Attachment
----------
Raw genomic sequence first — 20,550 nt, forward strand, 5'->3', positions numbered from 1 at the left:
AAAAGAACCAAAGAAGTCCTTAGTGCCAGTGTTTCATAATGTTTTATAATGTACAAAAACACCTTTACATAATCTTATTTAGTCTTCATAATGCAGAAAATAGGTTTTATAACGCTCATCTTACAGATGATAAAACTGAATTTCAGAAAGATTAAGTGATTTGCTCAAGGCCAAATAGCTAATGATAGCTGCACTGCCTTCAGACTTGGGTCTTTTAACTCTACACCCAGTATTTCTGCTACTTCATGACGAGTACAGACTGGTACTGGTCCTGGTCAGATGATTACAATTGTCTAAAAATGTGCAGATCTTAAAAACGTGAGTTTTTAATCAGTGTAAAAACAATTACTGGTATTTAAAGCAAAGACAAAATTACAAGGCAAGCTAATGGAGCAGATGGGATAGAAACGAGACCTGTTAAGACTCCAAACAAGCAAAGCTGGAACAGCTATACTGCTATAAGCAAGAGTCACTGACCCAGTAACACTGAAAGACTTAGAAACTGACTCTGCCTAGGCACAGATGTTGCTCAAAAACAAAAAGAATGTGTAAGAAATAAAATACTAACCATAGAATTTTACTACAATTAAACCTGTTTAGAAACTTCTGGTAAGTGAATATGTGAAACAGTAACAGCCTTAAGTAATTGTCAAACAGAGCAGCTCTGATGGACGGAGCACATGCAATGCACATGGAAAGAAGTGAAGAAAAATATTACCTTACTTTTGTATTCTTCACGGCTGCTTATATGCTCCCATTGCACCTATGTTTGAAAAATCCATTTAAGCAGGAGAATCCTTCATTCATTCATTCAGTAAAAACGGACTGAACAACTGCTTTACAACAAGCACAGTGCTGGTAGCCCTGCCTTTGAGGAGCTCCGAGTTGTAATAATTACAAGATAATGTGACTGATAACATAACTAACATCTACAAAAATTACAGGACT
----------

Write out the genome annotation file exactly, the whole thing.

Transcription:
Raw genomic sequence first — 20,550 nt, forward strand, 5'->3', positions numbered from 1 at the left:
AAAAGAACCAAAGAAGTCCTTAGTGCCAGTGTTTCATAATGTTTTATAATGTACAAAAACACCTTTACATAATCTTATTTAGTCTTCATAATGCAGAAAATAGGTTTTATAACGCTCATCTTACAGATGATAAAACTGAATTTCAGAAAGATTAAGTGATTTGCTCAAGGCCAAATAGCTAATGATAGCTGCACTGCCTTCAGACTTGGGTCTTTTAACTCTACACCCAGTATTTCTGCTACTTCATGACGAGTACAGACTGGTACTGGTCCTGGTCAGATGATTACAATTGTCTAAAAATGTGCAGATCTTAAAAACGTGAGTTTTTAATCAGTGTAAAAACAATTACTGGTATTTAAAGCAAAGACAAAATTACAAGGCAAGCTAATGGAGCAGATGGGATAGAAACGAGACCTGTTAAGACTCCAAACAAGCAAAGCTGGAACAGCTATACTGCTATAAGCAAGAGTCACTGACCCAGTAACACTGAAAGACTTAGAAACTGACTCTGCCTAGGCACAGATGTTGCTCAAAAACAAAAAGAATGTGTAAGAAATAAAATACTAACCATAGAATTTTACTACAATTAAACCTGTTTAGAAACTTCTGGTAAGTGAATATGTGAAACAGTAACAGCCTTAAGTAATTGTCAAACAGAGCAGCTCTGATGGACGGAGCACATGCAATGCACATGGAAAGAAGTGAAGAAAAATATTACCTTACTTTTGTATTCTTCACGGCTGCTTATATGCTCCCATTGCACCTATGTTTGAAAAATCCATTTAAGCAGGAGAATCCTTCATTCATTCATTCAGTAAAAACGGACTGAACAACTGCTTTACAACAAGCACAGTGCTGGTAGCCCTGCCTTTGAGGAGCTCCGAGTTGTAATAATTACAAGATAATGTGACTGATAACATAACTAACATCTACAAAAATTACAGGACT